Sorry to bring things back into gear with another very enthralling food post, but I have some thoughts and a blog is the perfect place for me to express them! I’ve talked about labels, I’ve talked about food. What about labeling the way you approach food?
The “Paleo” or “Paleolithic” diet is one supposedly based upon the principle of only eating those foods that were available to our paleolithic era ancestors.
The Paleo diet is based on these premises:
- Higher protein intake than is standard (target is 19-35% of daily caloric intake)
- Lower carbohydrate intake than is standard (target is 35-45% of daily caloric intake)
- Carbohydrates are primarily made up of non-starchy vegetables and fruits with a low glycemix index
- High fiber intake (from those non-starchy veggies and fruits)
- Moderate to higher fat intake than is standard, primarily monounsaturated and polyunsaturated fats balanced with Omega 3 and Omega 6 fats
- Target alkalinity of the diet to balance dietary acid
Foods to be avoided (ideally cut entirely) on the Paleo diet are:
- Refined/processed sugars
- Processed foods
- Refined/processed vegetable oils
What people generally think the Paleo diet is:
Looking at those guidelines, you may have some questions if you’re new to Paleo and have never heard of it. You might worry about the validity of either this template or the very template the US Government provides us in the form of a grain-based pyramid.
When you look at the guidelines, it seems that at its core, the Paleo diet is a diet centered on whole foods. The diet avoids foods that can damage the body. Grains and legumes do have characteristics that can be detrimental (a post for another day, but we’ll get there) – things like lectins, phytates, and more can be harming you without you ever knowing. A huge amount of people have gastrointestinal issues with dairy. Refined and processed foods are a staple in the Standard American Diet (appropriately acronym-ed) but are terrible for us. We know these things.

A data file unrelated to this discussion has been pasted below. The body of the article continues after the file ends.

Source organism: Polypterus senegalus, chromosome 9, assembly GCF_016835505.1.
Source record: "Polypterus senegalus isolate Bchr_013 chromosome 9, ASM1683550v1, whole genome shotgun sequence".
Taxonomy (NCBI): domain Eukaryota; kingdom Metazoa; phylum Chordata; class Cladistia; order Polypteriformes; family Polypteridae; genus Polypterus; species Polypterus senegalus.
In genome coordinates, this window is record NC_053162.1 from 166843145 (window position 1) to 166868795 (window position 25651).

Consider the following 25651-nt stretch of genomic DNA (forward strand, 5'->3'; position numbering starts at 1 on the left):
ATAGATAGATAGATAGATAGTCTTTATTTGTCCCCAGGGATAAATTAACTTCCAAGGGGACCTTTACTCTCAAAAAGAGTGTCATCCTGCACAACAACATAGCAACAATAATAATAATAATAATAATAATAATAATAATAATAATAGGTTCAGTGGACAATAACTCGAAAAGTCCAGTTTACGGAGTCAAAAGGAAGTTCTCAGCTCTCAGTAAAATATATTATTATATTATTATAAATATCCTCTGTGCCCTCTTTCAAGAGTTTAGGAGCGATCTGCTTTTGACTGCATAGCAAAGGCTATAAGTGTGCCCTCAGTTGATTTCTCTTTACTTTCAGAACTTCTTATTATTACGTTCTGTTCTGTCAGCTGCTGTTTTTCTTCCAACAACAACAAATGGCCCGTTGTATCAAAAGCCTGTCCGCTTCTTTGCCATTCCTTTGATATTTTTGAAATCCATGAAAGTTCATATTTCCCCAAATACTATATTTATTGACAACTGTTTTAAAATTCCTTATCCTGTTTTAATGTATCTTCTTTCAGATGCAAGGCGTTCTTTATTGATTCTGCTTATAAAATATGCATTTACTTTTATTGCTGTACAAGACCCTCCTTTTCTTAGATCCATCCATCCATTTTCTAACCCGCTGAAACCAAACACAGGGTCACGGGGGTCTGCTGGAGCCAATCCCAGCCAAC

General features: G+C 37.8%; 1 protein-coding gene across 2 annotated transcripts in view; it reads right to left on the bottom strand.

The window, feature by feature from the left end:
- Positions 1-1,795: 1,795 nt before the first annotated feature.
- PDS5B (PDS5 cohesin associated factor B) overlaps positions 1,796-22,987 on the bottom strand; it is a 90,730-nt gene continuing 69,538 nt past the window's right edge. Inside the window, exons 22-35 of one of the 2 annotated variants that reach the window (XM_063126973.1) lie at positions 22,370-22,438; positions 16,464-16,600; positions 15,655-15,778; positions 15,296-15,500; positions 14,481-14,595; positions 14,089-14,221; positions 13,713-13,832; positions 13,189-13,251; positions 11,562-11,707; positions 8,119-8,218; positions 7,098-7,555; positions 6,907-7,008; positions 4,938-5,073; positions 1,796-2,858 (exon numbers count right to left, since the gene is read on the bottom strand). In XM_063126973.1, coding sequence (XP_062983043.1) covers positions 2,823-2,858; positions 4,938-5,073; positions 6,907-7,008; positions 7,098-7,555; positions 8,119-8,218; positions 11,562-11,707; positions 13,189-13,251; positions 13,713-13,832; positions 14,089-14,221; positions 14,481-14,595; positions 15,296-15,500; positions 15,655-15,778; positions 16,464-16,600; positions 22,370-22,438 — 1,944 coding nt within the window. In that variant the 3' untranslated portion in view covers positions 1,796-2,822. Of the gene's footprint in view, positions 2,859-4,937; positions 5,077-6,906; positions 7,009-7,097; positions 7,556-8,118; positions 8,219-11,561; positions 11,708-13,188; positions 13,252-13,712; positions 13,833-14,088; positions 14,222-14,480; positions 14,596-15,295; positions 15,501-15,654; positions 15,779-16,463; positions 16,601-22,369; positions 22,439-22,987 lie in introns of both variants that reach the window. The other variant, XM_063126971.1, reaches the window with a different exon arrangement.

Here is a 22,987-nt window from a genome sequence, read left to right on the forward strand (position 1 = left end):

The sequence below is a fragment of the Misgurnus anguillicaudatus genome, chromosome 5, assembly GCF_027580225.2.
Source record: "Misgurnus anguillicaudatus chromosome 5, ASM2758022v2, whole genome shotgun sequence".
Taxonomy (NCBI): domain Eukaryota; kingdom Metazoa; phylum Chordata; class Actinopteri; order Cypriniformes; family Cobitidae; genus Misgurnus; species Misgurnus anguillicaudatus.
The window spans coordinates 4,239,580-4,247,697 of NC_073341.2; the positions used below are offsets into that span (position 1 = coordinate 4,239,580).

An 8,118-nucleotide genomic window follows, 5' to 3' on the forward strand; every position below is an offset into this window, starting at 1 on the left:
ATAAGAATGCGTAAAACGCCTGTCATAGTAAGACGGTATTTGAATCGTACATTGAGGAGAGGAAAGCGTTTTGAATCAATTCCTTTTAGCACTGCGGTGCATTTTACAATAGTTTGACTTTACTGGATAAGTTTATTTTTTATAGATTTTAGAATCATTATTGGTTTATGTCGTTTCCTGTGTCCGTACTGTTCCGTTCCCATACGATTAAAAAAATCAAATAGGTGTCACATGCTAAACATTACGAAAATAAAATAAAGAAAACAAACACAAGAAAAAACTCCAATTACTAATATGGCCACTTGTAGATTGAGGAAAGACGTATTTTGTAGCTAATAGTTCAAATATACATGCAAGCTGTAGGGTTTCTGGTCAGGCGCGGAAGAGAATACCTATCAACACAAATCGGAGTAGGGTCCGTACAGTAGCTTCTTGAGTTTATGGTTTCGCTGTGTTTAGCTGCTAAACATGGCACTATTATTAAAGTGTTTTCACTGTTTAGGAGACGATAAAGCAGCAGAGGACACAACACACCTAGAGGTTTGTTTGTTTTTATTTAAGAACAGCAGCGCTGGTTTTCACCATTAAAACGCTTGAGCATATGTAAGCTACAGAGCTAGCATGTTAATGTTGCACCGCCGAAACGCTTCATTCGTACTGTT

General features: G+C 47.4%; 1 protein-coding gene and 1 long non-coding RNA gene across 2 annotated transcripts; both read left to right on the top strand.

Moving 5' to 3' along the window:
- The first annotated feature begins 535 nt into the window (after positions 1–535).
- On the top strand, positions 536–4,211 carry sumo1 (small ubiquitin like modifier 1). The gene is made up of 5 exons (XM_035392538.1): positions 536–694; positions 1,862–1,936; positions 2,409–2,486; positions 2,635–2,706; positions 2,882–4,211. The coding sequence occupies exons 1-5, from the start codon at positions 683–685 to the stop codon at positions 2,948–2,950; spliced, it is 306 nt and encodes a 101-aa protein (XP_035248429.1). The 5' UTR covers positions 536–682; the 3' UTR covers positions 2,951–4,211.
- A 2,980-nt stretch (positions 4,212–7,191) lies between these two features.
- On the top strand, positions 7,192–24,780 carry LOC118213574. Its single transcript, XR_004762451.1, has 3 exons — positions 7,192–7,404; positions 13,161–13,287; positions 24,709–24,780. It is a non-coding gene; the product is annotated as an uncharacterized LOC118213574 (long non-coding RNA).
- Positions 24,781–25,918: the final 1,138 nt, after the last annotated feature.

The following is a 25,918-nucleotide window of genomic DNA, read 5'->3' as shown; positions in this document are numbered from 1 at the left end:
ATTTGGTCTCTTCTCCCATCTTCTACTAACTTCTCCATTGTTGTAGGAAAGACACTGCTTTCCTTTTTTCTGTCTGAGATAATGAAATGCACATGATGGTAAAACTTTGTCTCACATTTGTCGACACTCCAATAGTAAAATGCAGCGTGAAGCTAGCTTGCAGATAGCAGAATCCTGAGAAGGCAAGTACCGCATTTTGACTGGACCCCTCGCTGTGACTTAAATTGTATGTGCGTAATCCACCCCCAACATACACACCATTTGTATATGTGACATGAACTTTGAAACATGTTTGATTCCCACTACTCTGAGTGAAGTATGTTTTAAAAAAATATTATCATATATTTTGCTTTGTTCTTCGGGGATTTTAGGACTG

Have people capitalized on the Paleo craze? Absolutely. Are people doing it to lose weight and reach fitness goals? You betcha.
Is this diet actually based on science underneath all the marketing? I daresay it is.
People are quick to attack the Paleo diet. Paleolithic hunter-gatherers didn’t carry around jars of coconut oil, nor had they domesticated hens and other livestock to eat bacon and eggs as I so frequently do. The Paleo hunter-gatherer was eating a diet of mostly twigs and berries with some wild game. Our 21st century version has accommodated the fact that we have easily accessible food sources from animals and vegetables all over the world. To say one ascribes to the Paleo diet does not mean they spear a bunny from the rooftop of their garage while wearing a loincloth (or whatever cavemen did).
To ascribe to the Paleo diet is to avoid processed and refined food-like products, avoid foods with potential to harm the gut and body, and eat unprocessed, whole foods.
So, yes. The Paleo diet is a gimmick. People are profiting from the word Paleo. If you don’t dig that, I don’t blame you. I also dislike slapping a name on something just to make a buck. But I’m going to continue browsing Paleo websites and recipes because I know that anything marked Paleo is something I can eat as a person who avoids processed foods. There’s nothing wrong with the premise of the Paleo diet, which is “eat real food.”